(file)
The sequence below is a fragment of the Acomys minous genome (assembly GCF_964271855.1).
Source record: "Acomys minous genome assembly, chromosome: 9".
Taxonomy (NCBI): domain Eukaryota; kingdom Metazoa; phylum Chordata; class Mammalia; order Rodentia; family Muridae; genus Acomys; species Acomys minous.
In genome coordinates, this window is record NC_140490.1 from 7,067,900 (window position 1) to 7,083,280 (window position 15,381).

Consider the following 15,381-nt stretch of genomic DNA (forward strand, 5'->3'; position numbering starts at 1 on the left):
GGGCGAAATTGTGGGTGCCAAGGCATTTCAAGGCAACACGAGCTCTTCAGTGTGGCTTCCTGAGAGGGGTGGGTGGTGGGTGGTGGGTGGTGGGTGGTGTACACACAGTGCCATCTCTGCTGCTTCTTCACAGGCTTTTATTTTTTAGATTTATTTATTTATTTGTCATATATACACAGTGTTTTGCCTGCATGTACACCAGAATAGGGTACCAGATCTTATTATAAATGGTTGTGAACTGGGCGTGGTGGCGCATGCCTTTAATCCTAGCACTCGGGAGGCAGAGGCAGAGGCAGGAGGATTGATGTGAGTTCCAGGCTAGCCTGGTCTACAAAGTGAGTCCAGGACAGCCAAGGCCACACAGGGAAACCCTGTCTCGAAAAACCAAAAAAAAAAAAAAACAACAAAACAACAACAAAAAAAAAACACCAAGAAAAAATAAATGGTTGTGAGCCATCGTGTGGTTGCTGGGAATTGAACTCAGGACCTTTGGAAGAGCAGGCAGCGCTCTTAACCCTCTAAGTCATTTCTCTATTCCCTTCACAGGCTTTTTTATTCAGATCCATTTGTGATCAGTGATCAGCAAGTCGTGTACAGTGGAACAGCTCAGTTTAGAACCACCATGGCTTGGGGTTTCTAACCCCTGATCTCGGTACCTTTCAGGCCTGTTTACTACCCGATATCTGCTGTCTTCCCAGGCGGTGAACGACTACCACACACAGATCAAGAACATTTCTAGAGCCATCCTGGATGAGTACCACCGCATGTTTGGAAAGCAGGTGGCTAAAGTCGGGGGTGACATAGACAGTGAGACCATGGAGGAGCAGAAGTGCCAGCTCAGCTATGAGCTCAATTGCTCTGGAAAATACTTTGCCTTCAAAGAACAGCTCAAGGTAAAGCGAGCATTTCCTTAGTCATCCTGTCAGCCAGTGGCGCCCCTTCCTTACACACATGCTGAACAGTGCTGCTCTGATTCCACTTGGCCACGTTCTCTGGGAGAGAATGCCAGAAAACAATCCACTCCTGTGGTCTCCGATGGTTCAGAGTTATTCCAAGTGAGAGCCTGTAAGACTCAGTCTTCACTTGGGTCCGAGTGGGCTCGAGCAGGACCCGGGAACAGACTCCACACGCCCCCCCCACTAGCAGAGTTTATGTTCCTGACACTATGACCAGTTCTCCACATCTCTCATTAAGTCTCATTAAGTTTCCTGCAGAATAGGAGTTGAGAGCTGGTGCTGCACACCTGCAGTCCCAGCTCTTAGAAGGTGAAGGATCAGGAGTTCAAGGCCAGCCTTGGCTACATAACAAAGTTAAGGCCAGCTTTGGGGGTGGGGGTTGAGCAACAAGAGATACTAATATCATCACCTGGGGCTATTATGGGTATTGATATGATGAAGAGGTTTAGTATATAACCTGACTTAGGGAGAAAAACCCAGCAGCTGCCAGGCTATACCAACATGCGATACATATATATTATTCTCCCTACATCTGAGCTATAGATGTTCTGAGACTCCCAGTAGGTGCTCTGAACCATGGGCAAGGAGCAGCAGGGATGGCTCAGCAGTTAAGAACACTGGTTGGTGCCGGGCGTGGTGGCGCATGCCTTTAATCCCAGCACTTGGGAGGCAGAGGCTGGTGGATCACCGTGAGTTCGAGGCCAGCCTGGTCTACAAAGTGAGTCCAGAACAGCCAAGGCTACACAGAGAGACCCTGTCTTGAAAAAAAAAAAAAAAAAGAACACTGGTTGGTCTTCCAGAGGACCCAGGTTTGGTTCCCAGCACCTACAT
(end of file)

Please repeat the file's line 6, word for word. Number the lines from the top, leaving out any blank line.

GGGCGAAATTGTGGGTGCCAAGGCATTTCAAGGCAACACGAGCTCTTCAGTGTGGCTTCCTGAGAGGGGTGGGTGGTGGGTGGTGGGTGGTGGGTGGTGTACACACAGTGCCATCTCTGCTGCTTCTTCACAGGCTTTTATTTTTTAGATTTATTTATTTATTTGTCATATATACACAGTGTTTTGCCTGCATGTACACCAGAATAGGGTACCAGATCTTATTATAAATGGTTGTGAACTGGGCGTGGTGGCGCATGCCTTTAATCCTAGCACTCGGGAGGCAGAGGCAGAGGCAGGAGGATTGATGTGAGTTCCAGGCTAGCCTGGTCTACAAAGTGAGTCCAGGACAGCCAAGGCCACACAGGGAAACCCTGTCTCGAAAAACCAAAAAAAAAAAAAAACAACAAAACAACAACAAAAAAAAAACACCAAGAAAAAATAAATGGTTGTGAGCCATCGTGTGGTTGCTGGGAATTGAACTCAGGACCTTTGGAAGAGCAGGCAGCGCTCTTAACCCTCTAAGTCATTTCTCTATTCCCTTCACAGGCTTTTTTATTCAGATCCATTTGTGATCAGTGATCAGCAAGTCGTGTACAGTGGAACAGCTCAGTTTAGAACCACCATGGCTTGGGGTTTCTAACCCCTGATCTCGGTACCTTTCAGGCCTGTTTACTACCCGATATCTGCTGTCTTCCCAGGCGGTGAACGACTACCACACACAGATCAAGAACATTTCTAGAGCCATCCTGGATGAGTACCACCGCATGTTTGGAAAGCAGGTGGCTAAAGTCGGGGGTGACATAGACAGTGAGACCATGGAGGAGCAGAAGTGCCAGCTCAGCTATGAGCTCAATTGCTCTGGAAAATACTTTGCCTTCAAAGAACAGCTCAAGGTAAAGCGAGCATTTCCTTAGTCATCCTGTCAGCCAGTGGCGCCCCTTCCTTACACACATGCTGAACAGTGCTGCTCTGATTCCACTTGGCCACGTTCTCTGGGAGAGAATGCCAGAAAACAATCCACTCCTGTGGTCTCCGATGGTTCAGAGTTATTCCAAGTGAGAGCCTGTAAGACTCAGTCTTCACTTGGGTCCGAGTGGGCTCGAGCAGGACCCGGGAACAGACTCCACACGCCCCCCCCACTAGCAGAGTTTATGTTCCTGACACTATGACCAGTTCTCCACATCTCTCATTAAGTCTCATTAAGTTTCCTGCAGAATAGGAGTTGAGAGCTGGTGCTGCACACCTGCAGTCCCAGCTCTTAGAAGGTGAAGGATCAGGAGTTCAAGGCCAGCCTTGGCTACATAACAAAGTTAAGGCCAGCTTTGGGGGTGGGGGTTGAGCAACAAGAGATACTAATATCATCACCTGGGGCTATTATGGGTATTGATATGATGAAGAGGTTTAGTATATAACCTGACTTAGGGAGAAAAACCCAGCAGCTGCCAGGCTATACCAACATGCGATACATATATATTATTCTCCCTACATCTGAGCTATAGATGTTCTGAGACTCCCAGTAGGTGCTCTGAACCATGGGCAAGGAGCAGCAGGGATGGCTCAGCAGTTAAGAACACTGGTTGGTGCCGGGCGTGGTGGCGCATGCCTTTAATCCCAGCACTTGGGAGGCAGAGGCTGGTGGATCACCGTGAGTTCGAGGCCAGCCTGGTCTACAAAGTGAGTCCAGAACAGCCAAGGCTACACAGAGAGACCCTGTCTTGAAAAAAAAAAAAAAAAAGAACACTGGTTGGTCTTCCAGAGGACCCAGGTTTGGTTCCCAGCACCTACAT